Using my admittedly unprofessional statistical abilities, I did some basic math and made my own interpretations. While newgeography points to a modest decline in the “Work Trip Share” of transit -- 6.9 percent down from 7.0 percent -- I would say that the needle has barely moved. However, while drive alone increased four percent, it was offset by an almost four percent increase of working at home. But carpooling decreased by nearly seven percent. Walking decreased nearly one percent, and other remained the same.
Where did that six percent decrease in carpooling go?
If the increase of driving alone is offset by working at home, and carpooling suffered a dramatic loss (which further bolsters the point that widening the 405 Freeway in the Sepulveda Pass will not pay off) and transit ridership was nearly the same, how could it be that there was a 10 percent drop in transit ridership?
Again, I’m lousy with math; there may be an answer somewhere, but I don’t see it.
Furthermore, I completely disagree with Rubin and Cox’s refuting the idea of counting transit trips as “unlinked trips,” where every bus ride is considered a separate ride. As a transit rider, mostly buses, I support the unlinked trips counting of transit.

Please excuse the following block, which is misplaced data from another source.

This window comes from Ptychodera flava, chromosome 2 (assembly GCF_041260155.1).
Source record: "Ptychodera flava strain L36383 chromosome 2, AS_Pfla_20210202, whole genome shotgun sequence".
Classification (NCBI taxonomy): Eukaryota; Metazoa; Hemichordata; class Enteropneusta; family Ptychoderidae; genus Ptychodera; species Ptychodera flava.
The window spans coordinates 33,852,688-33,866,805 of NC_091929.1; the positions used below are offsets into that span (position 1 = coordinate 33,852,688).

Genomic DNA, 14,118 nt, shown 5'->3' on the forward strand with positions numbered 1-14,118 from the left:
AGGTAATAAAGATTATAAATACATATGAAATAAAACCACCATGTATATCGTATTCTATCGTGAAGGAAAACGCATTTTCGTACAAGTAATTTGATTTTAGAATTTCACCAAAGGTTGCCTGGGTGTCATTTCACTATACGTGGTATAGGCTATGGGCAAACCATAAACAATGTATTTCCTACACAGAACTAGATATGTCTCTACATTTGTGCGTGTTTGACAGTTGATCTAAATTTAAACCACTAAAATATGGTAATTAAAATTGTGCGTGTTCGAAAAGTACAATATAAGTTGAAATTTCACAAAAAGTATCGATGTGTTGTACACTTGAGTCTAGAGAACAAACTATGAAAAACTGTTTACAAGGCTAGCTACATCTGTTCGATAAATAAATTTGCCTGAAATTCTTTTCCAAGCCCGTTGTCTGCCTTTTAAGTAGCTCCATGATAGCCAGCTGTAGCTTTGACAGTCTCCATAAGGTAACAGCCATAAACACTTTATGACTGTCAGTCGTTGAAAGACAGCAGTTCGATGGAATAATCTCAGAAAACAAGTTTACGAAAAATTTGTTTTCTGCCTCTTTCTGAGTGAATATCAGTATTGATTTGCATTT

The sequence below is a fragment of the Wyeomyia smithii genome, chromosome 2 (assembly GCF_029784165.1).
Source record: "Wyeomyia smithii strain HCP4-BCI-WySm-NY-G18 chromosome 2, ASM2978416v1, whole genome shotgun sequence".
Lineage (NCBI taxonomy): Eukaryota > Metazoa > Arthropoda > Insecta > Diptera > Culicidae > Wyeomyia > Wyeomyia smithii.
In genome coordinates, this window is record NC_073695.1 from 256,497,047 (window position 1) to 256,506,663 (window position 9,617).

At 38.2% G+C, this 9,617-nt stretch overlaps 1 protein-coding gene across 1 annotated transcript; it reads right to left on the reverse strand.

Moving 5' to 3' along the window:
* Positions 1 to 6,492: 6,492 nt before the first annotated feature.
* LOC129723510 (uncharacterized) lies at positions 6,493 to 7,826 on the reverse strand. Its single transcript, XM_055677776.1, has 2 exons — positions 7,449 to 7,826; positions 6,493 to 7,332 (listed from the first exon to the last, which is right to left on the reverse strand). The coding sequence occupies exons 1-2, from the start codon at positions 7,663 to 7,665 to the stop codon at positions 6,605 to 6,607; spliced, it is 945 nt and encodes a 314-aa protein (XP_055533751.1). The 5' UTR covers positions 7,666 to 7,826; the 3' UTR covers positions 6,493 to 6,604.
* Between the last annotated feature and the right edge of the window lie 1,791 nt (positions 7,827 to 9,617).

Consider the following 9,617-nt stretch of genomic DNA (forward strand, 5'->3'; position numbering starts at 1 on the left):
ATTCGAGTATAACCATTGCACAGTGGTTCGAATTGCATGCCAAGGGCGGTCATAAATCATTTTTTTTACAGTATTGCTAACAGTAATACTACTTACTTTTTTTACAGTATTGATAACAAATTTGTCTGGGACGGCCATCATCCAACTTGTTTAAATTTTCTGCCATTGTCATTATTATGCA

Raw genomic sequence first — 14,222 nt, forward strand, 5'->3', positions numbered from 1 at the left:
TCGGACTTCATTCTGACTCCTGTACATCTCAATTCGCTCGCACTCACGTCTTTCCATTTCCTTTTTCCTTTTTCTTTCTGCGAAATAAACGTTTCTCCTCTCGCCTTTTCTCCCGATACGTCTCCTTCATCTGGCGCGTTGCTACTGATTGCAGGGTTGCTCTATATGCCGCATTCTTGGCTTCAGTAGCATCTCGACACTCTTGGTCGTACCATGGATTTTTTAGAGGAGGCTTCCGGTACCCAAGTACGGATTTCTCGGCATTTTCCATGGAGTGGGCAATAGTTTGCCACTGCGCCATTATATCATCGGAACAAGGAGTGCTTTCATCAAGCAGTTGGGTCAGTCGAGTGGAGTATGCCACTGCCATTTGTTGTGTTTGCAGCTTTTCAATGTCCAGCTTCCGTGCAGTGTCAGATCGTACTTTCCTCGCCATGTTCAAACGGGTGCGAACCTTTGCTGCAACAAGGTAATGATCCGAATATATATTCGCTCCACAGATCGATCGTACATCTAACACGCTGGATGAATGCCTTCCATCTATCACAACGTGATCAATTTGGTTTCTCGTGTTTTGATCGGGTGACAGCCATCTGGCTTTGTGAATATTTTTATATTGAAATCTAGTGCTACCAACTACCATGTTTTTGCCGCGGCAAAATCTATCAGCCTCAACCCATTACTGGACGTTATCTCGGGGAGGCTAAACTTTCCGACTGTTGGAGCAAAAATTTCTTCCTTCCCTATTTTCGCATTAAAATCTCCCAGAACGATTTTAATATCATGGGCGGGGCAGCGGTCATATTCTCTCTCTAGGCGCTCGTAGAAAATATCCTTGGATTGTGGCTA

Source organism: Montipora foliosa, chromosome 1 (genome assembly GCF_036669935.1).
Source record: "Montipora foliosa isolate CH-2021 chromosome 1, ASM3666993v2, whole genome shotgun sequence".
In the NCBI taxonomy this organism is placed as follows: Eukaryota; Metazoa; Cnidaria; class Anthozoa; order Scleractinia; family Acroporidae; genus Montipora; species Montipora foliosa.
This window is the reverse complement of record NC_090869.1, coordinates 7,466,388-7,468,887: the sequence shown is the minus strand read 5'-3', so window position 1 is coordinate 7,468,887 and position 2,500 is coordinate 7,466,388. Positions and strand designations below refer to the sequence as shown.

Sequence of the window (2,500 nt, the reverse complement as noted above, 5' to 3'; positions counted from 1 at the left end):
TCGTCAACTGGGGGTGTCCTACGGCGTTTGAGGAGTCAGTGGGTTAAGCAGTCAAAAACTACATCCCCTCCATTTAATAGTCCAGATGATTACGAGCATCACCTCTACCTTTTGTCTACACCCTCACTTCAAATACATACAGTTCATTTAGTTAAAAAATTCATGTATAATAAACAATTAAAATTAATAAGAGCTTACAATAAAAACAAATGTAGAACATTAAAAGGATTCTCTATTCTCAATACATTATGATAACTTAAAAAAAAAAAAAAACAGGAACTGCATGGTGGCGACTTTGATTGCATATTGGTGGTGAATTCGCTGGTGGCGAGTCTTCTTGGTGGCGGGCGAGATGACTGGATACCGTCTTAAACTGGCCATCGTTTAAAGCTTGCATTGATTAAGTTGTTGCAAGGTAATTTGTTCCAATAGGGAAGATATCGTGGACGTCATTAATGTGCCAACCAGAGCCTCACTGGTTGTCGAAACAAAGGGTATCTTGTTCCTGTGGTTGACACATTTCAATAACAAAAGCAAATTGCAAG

Before I go into my personal experiences, I must ask: when counts are taken of freeway capacity and gridlock, what methodology is used? Once a vehicle enters any freeway, is that considered the entire trip for every freeway, or if I drive on the San Diego 405 Freeway and then get onto the Santa Monica 10 Freeway, would that be considered two trips on two separate freeways?
Planning for budgets for freeway maintenance should depend how many trips are taken on each freeway. If all freeways are considered one, then the very short Marina 90 Freeway, which always has open lanes, should have the same wear and tear as the 405, and therefore receive the same maintenance funding. I know from driving on both that these two freeways are not in the same condition. The 405 is rutted, bumpy and gridlocked while the 90 Marina Freeway is not. The 405, due to greater use, requires a greater maintenance budget than the 90 freeway.